Sun firing powerful solar flares at Earth; expect auroral delights


Photo: NASA – An X9.3 class solar flare flashes in the middle of the Sun on Sept. 6, 2017. This image was captured by NASA’s Solar Dynamics Observatory and shows a blend of light from the 171 and 131 angstrom wavelengths.

“Our sun is having a moment here at the end of its 11-year, solar-maximum cycle.

One of two new, massive groups of sunspots — areas of profound magnetic intensification — erupted into the most powerful solar flare in a decade on Wednesday and then fired off two more flares early Thursday. That was after an eruption on Monday that sent a wave of solar plasma (a superheated cloud of magnetized particles) at the Earth.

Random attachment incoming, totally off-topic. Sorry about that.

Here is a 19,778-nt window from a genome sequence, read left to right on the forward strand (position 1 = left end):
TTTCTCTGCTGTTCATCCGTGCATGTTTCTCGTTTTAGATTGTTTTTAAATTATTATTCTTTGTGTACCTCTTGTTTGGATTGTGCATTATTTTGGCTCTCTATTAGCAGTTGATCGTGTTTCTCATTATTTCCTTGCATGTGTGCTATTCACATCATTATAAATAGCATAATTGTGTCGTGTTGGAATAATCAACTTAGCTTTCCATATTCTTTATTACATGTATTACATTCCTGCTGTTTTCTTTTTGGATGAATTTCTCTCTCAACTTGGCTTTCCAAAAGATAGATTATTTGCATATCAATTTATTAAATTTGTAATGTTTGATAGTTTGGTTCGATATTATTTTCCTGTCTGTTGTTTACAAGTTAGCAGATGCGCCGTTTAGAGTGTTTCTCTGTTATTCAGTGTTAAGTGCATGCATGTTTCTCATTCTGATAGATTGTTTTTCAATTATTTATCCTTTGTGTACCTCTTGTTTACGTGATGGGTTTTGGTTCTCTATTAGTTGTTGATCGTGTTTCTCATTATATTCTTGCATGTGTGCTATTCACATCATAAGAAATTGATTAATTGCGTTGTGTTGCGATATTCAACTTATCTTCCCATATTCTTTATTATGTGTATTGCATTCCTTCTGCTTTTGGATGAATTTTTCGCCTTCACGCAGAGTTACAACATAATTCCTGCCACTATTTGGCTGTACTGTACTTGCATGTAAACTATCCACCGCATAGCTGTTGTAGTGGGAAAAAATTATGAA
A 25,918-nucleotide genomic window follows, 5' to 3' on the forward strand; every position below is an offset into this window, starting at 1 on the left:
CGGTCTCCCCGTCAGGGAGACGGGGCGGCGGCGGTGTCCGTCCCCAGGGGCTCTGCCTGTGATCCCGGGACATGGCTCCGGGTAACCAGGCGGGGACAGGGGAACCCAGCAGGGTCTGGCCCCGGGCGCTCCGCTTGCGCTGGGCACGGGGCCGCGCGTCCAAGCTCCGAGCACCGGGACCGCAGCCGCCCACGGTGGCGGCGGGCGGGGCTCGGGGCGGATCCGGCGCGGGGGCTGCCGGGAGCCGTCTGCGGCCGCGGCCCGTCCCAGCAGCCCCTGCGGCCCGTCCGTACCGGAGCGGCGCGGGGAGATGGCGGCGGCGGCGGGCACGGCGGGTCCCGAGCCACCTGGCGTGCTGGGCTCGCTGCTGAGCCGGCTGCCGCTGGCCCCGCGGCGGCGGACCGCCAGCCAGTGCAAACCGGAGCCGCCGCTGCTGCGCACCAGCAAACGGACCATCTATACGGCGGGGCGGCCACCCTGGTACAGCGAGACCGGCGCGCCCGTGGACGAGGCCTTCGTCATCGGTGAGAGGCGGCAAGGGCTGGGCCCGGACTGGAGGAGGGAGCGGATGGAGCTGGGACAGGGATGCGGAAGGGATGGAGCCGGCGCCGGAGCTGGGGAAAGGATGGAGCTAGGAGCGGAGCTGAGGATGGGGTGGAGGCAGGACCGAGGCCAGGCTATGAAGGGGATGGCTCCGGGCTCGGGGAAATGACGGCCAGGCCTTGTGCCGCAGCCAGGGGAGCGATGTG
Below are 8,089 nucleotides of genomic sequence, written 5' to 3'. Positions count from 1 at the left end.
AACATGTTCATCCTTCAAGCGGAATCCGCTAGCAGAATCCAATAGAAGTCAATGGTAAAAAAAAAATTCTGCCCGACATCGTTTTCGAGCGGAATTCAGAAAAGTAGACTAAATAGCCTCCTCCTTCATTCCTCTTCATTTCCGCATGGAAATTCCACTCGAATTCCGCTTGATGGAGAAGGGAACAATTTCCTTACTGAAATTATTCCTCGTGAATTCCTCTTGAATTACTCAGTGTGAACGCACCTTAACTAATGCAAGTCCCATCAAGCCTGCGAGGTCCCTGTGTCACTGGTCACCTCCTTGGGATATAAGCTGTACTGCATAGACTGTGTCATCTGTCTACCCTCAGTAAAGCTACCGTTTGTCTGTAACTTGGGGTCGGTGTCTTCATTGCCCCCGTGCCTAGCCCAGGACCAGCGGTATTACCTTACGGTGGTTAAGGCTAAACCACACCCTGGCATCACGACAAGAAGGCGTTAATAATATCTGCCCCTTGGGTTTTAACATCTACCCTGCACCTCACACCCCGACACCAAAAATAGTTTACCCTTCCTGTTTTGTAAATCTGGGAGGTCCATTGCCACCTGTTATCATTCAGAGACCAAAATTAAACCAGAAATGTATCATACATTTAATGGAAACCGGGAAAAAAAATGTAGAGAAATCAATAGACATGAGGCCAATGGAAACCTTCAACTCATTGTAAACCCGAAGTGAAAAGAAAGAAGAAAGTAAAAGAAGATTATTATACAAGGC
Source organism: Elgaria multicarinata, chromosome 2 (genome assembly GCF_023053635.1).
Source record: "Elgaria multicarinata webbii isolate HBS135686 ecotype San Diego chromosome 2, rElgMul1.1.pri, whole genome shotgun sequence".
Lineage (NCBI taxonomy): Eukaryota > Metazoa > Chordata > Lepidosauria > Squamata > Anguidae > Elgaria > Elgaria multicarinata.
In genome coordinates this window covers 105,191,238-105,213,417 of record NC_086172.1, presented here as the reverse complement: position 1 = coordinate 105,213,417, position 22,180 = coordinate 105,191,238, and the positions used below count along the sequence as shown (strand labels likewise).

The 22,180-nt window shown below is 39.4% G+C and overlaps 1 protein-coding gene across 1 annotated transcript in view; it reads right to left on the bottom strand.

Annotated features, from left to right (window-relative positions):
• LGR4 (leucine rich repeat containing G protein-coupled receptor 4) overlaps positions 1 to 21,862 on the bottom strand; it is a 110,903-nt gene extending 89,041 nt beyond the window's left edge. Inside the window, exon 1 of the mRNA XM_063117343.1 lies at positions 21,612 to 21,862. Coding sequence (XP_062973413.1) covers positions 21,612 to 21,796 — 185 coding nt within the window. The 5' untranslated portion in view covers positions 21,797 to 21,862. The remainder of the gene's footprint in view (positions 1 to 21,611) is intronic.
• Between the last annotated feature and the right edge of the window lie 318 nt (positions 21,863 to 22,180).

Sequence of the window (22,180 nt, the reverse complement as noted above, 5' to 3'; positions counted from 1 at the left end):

Monday’s wave of solar plasma, called a coronal mass ejection, was predicted to cause aurora to be visible much farther south than usual when it hit Earth on Wednesday night. And now, more is on the way because of the latest flares.

The sun should be winding down, entering its solar-minimum stage, when fewer sunspots dot its surface. “This is a phase when such eruptions on the sun are increasingly rare, but history has shown that they can nonetheless be intense,” NASA says.”

Full details on the solar flare activity at SeattlePi.